Sunday, December 22, 2013

Advent Four: Rejoicing in Mystery

Will information save us?

The news has been full of discussion of NSA data and metadata collection. Has all that information kept us safe?

The question is linked with discussion of Edward Snowden: was he right to share information that had been withheld? Traitor, or hero? What does he know that still hasn’t been released? When is information helpful, and when does it cause harm?

Do we know?

In many ways, we’re the most knowledgeable generations that have ever walked the planet. We may not have the information in our heads, but we have it at our fingertips. What don’t you know? Google it, and there it is.


Sometimes, I fear, all we know blinds us to all we don’t know.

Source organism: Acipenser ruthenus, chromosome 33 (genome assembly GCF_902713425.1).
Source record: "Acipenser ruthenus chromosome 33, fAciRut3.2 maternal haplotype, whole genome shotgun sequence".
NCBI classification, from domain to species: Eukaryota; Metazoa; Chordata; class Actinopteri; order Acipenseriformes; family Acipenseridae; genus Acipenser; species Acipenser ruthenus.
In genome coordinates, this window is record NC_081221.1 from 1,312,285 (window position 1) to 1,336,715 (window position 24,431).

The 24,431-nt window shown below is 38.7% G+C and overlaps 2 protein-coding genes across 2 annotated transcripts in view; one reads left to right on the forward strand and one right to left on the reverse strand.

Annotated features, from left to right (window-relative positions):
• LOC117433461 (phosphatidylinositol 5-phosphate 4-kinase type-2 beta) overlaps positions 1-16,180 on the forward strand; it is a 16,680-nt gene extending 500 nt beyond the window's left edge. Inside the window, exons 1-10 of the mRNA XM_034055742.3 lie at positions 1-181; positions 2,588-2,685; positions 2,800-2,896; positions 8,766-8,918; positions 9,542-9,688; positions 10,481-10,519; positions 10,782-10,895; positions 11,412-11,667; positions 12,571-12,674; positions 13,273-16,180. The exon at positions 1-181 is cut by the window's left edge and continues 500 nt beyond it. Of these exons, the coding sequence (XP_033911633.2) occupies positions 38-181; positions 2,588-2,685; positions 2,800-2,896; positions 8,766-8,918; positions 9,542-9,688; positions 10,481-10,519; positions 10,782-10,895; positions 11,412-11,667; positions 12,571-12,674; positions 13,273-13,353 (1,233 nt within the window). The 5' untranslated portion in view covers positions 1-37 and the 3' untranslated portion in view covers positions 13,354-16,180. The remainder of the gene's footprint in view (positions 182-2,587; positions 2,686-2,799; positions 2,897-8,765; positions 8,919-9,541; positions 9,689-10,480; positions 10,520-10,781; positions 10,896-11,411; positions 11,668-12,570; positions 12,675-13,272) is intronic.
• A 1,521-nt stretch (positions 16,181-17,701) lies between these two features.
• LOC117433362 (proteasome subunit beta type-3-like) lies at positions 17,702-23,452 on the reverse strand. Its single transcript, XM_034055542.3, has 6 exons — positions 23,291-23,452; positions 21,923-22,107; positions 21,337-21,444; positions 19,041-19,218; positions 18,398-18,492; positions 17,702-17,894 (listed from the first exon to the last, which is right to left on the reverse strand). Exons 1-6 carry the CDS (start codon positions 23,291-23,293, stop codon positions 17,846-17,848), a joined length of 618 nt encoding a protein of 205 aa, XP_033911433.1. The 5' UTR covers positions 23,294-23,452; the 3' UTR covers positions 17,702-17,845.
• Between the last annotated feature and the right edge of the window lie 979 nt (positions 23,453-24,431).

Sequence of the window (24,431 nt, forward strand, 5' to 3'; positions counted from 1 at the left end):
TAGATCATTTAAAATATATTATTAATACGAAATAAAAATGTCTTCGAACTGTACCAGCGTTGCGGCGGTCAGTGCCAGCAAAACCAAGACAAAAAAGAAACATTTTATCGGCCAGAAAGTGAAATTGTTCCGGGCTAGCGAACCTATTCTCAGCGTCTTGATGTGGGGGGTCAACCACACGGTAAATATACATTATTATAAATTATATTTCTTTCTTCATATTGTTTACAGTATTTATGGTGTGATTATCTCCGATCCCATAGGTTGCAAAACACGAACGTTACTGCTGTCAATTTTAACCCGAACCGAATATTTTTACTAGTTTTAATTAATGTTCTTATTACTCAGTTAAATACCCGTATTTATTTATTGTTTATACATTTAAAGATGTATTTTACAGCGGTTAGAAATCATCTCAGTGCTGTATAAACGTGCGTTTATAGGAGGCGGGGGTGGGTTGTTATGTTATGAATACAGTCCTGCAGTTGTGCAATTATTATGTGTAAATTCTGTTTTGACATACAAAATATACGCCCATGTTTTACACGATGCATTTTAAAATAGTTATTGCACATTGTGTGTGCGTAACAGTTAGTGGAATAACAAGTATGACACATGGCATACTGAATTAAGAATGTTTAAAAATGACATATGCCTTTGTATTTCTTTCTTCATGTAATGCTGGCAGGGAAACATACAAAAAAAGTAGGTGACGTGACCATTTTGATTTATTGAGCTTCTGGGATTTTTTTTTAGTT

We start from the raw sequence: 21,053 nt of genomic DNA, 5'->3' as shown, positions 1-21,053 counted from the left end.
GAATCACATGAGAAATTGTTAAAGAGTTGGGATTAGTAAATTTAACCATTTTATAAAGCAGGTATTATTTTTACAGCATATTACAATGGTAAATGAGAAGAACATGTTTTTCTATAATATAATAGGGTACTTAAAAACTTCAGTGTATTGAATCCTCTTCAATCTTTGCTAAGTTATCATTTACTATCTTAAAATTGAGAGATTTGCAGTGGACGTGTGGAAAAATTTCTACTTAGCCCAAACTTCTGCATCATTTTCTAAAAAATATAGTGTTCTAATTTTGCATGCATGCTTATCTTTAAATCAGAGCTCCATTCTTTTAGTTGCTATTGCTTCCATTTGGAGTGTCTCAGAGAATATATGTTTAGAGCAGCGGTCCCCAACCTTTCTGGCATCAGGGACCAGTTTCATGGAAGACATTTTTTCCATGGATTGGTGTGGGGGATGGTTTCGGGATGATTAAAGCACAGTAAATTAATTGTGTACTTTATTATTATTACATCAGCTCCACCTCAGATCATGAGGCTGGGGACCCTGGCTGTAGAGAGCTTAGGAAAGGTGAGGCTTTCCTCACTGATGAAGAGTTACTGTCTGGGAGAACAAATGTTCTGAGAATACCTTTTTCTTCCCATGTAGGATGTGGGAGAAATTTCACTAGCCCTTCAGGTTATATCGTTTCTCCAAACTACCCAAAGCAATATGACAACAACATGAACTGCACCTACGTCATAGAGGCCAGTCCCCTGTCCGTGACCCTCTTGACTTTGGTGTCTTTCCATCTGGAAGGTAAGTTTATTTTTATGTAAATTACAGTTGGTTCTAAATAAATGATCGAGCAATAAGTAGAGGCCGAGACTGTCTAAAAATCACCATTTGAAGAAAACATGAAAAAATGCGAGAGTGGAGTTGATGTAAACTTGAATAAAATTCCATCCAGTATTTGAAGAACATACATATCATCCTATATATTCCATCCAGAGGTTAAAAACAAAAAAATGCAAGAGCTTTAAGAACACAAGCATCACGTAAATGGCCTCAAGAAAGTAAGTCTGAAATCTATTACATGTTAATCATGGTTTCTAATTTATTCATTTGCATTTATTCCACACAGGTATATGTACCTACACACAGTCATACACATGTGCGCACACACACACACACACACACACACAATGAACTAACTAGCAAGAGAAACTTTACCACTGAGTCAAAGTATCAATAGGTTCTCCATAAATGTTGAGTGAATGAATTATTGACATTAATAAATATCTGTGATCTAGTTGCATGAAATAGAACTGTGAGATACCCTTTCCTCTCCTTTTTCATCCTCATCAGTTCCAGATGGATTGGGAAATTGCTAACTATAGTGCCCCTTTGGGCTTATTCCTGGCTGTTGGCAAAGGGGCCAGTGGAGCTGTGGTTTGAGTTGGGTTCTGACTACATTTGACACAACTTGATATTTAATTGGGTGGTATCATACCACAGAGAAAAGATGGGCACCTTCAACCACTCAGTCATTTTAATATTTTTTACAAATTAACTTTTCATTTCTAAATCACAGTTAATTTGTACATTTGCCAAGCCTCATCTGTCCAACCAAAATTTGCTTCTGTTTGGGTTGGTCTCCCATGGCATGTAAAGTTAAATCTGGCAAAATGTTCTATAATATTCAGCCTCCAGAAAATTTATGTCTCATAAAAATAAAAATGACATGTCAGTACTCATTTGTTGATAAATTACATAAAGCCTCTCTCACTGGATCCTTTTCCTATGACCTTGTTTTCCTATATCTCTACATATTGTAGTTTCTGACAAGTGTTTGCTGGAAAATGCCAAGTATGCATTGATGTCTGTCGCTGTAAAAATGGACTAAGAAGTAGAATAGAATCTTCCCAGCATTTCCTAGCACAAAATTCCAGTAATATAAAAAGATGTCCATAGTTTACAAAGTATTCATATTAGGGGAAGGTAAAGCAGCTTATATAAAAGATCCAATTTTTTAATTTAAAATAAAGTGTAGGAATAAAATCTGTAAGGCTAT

I’ve watched that in medicine, as doctors struggle to see symptoms that don’t line up with clearly-identified illnesses. If they can’t diagnose it, maybe you don’t have it. 

A friend told me just this morning it took two months to convince his doctor he had Lyme disease, even though he was always exhausted, even though he ached from head to foot, even though he works outdoors and spends every free minute birding or gardening. Four months later, he’s still recovering. That’s just one disease with huge unknowns, just one example of how what’s known sometimes blocks and blinds us to all that’s still not known.

This is true as well in regulation of food. I could write pages about testing protocols for new food technologies. Developers have a short list of things to test for, and no requirement at all that they test for unexpected, unpredicted outcomes. What’s known is heralded as safe; what’s not known is ignored, sometimes leading to those mystery symptoms doctors dismiss because they don’t line up with known, diagnosable illness.